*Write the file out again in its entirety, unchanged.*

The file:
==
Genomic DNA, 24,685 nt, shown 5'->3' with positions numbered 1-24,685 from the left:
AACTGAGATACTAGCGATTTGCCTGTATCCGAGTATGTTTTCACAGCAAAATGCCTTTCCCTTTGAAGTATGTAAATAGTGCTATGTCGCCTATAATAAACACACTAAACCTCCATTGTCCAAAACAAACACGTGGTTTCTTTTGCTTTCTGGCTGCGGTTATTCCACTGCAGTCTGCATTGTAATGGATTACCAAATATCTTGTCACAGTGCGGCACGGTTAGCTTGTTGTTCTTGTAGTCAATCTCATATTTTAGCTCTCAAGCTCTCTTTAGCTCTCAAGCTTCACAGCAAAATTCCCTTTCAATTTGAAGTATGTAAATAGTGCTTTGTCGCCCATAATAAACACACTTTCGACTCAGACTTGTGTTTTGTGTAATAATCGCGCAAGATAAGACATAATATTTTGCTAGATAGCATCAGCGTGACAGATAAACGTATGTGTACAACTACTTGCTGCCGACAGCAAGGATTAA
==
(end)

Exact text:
Genomic DNA, 24,685 nt, shown 5'->3' with positions numbered 1-24,685 from the left:
AACTGAGATACTAGCGATTTGCCTGTATCCGAGTATGTTTTCACAGCAAAATGCCTTTCCCTTTGAAGTATGTAAATAGTGCTATGTCGCCTATAATAAACACACTAAACCTCCATTGTCCAAAACAAACACGTGGTTTCTTTTGCTTTCTGGCTGCGGTTATTCCACTGCAGTCTGCATTGTAATGGATTACCAAATATCTTGTCACAGTGCGGCACGGTTAGCTTGTTGTTCTTGTAGTCAATCTCATATTTTAGCTCTCAAGCTCTCTTTAGCTCTCAAGCTTCACAGCAAAATTCCCTTTCAATTTGAAGTATGTAAATAGTGCTTTGTCGCCCATAATAAACACACTTTCGACTCAGACTTGTGTTTTGTGTAATAATCGCGCAAGATAAGACATAATATTTTGCTAGATAGCATCAGCGTGACAGATAAACGTATGTGTACAACTACTTGCTGCCGACAGCAAGGATTAA